In any priest’s life and ministry, the living Word of God takes first place. Before the priest can proclaim and preach the Word of God, he must first obey the Father’s voice, heard on the mountain of the Transfiguration: “This is my beloved Son – listen to him.” In his life of prayer, Msgr. Auer daily listens to the voice of Jesus which speaks on every page of Scripture. Effectiveness and joy in the priestly ministry, in fact, hinges on spending time with the Lord, reading the Scriptures, praying the Breviary, and simply being quiet so as to listen to the voice of the Lord. Coming before the Lord in prayer is a little like climbing the mount of the Transfiguration. It always involves our coming into the presence of the Lord; it always involves opening our mind and heart to the glory of Jesus, true God and true man; Sometimes, during private prayer, I find myself repeating the words of Peter: “Lord, it is good to be here.” Thank you, Monsignor, for being a prayerful priest who listens to the voice of the Lord.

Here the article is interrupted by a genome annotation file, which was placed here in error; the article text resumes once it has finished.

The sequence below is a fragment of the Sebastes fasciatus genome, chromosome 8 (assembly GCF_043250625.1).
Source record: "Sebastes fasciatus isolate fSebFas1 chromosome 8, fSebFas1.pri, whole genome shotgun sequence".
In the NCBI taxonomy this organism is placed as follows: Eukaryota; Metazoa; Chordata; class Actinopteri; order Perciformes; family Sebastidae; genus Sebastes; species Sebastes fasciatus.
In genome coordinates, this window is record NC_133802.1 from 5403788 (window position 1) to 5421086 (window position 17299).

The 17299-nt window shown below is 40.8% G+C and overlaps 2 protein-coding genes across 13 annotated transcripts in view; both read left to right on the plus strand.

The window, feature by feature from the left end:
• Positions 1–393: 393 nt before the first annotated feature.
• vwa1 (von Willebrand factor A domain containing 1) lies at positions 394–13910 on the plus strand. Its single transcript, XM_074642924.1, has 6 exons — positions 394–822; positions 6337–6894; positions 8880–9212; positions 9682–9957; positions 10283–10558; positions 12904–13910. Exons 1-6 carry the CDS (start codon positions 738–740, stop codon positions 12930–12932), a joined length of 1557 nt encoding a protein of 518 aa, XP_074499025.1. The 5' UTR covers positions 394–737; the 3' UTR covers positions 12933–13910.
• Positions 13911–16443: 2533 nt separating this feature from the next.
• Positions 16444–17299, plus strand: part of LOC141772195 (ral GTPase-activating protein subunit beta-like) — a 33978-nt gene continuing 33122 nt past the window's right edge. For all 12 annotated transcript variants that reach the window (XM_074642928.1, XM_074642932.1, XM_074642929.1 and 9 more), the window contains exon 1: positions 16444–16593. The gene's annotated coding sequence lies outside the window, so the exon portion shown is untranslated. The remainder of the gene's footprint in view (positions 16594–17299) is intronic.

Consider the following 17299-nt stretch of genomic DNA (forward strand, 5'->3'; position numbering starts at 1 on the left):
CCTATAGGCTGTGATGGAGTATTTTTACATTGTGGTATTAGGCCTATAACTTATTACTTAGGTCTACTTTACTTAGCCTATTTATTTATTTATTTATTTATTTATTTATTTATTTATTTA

And thank you also for proclaiming the Word of the Lord far and wide. Convinced of the truth and power of God’s Word, Msgr. Auer became not only a disciple, a follower of Christ, and not only a priest who serves the Church ably – but also a missionary. Five years after ordination, he joined the St. James Society, learned Spanish, and went to Ecuador to minister in a place that had over 10,000 Catholics but very little contact with the Mass and Sacraments because of a shortage of priests. Msgr. Auer brought the light and love of Jesus to that community as he learned not only their language but also their culture and, in the process, established a credit union that is still functioning. In helping those he served, he opened their minds and hearts to the Lord.